The problem with this thinking though is the casual gamer does not have the time nor the inclination to do this. We will make these decisions for them because when the casual gamer shows up to a game day and has their character, whom they spent a lot of time and care developing, slaughtered in the first encounter in every scenario they play, this person will go from casual to non-existent. I prefer to play with casual players. Why? Because they have not bought into the arms race I see taking root. They are there to laugh, roll some dice, role play a bit and ultimately have a good time. They do none of these when the scenario overpowers them. In the first encounter.

If the campaign caters to the power/optimized/cheesey/whatever you want to call them gamer, then they will be the only ones left playing. This is something I do not want.

There should always be a place at the table for the casual gamer. Always. It should never fall upon the player to avoid a gm because that gm can't run any other way beyond Kill All Characters! It should never fall upon the casual player to avoid the aforementioned players. It is OUR job to make sure we educate the aforementioned players that maybe they should consider the other players at the table or suggest to the Kill All Characters! gm to adjust their style.

I had absolutely no fun running MisterSlanky's table this past weekend. None. My dice were on fire and there is no way I wanted to inflict 3d10+52 points of damage from two hits. Reading the faces of the players around the table was all I needed to make the decision to pull back. Way back. Like skip the optional encounter even though we had plenty of time to run it. Yes, it was very convenient that MisterSlanky and one other person had an ability to avoid mind control. I have been a vocal supporter of the author's previous writing. I can not in good conscious recommend this scenario to anyone.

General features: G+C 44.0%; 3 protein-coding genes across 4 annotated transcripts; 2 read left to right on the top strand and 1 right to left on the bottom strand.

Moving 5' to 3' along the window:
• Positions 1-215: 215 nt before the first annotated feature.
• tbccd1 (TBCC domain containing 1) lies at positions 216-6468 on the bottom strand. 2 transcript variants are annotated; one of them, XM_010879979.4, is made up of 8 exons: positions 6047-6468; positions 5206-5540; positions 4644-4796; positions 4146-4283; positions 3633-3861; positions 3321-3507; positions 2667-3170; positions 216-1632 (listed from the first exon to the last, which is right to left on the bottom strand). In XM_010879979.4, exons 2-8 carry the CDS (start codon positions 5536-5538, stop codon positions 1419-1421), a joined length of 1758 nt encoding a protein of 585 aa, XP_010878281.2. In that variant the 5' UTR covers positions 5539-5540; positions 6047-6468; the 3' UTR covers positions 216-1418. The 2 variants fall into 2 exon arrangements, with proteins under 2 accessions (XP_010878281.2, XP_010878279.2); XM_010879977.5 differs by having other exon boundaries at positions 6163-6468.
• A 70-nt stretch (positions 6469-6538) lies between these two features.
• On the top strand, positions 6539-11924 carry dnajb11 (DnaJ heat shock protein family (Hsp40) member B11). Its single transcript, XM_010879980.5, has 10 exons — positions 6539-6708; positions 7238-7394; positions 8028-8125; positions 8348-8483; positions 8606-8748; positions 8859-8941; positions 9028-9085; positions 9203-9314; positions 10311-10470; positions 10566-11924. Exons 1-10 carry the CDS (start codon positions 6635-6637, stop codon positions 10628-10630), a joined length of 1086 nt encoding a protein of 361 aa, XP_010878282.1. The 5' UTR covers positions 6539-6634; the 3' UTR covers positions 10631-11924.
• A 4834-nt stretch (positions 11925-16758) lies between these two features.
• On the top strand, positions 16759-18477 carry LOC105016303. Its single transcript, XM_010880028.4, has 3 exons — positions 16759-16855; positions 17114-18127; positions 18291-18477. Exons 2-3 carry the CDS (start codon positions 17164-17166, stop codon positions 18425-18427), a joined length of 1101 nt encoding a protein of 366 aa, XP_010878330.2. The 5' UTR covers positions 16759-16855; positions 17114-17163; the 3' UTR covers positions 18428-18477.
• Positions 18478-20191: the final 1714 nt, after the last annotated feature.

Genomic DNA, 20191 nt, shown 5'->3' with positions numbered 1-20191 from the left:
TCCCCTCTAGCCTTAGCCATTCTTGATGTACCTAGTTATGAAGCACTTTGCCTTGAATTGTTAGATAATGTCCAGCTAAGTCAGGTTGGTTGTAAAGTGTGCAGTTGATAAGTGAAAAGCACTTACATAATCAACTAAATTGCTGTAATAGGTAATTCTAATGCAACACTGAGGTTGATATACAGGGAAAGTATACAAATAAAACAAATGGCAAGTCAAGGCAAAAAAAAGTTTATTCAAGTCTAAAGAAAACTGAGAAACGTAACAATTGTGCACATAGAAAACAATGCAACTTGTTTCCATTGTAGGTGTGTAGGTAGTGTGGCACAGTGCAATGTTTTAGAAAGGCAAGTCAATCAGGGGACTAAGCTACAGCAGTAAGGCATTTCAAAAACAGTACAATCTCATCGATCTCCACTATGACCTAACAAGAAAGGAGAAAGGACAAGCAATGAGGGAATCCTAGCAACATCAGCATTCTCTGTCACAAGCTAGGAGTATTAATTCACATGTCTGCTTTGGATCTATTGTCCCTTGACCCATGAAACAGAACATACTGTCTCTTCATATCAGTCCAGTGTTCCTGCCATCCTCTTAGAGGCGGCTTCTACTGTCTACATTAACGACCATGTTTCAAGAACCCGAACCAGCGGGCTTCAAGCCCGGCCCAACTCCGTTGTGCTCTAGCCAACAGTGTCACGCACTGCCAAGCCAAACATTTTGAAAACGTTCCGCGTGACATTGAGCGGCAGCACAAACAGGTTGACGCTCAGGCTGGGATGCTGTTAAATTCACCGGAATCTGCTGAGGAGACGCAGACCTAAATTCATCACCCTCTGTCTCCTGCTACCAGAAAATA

Silver Crusade 4/5

nosig wrote:
My PFS Lavode De'Morcaine wrote:
Jiggy wrote:
... I had no idea, IC or OOC, why we were in initiative or why this event was supposed to be seen as hostile or threatening to us. "Oh noes, the good guy killed the BBEG! We'd better take him down!" Huh?
We picked up on it from what he said he was going to do.

** spoiler omitted **

how does this lead to "... We'd better take him down!" ? and not to
"can I get invited to the retirement dinner?"

Wait, is the PFS one of those organizations you can't just quit from? You know, "you can't just walk away, you didn't expect us to just let you stop did you?".

Exactly. And especially for Shadow Lodge faction members, but even most of my non-SL characters would be thinking that way.

Grand Lodge 4/5

Fromper wrote:
nosig wrote:
My PFS Lavode De'Morcaine wrote:
Jiggy wrote:
... I had no idea, IC or OOC, why we were in initiative or why this event was supposed to be seen as hostile or threatening to us. "Oh noes, the good guy killed the BBEG! We'd better take him down!" Huh?
We picked up on it from what he said he was going to do.

** spoiler omitted **

how does this lead to "... We'd better take him down!" ? and not to
"can I get invited to the retirement dinner?"

Wait, is the PFS one of those organizations you can't just quit from? You know, "you can't just walk away, you didn't expect us to just let you stop did you?".

Exactly. And especially for Shadow Lodge faction members, but even most of my non-SL characters would be thinking that way.

We took the statement, and the bodyguards moving to attack us as meaning.. 'I don't need you anymore.. so I'll snuff you lot so I can get that much more of a head start'.

Of course everyone at the table had seen his 'toolish' Season 0 attitude about things.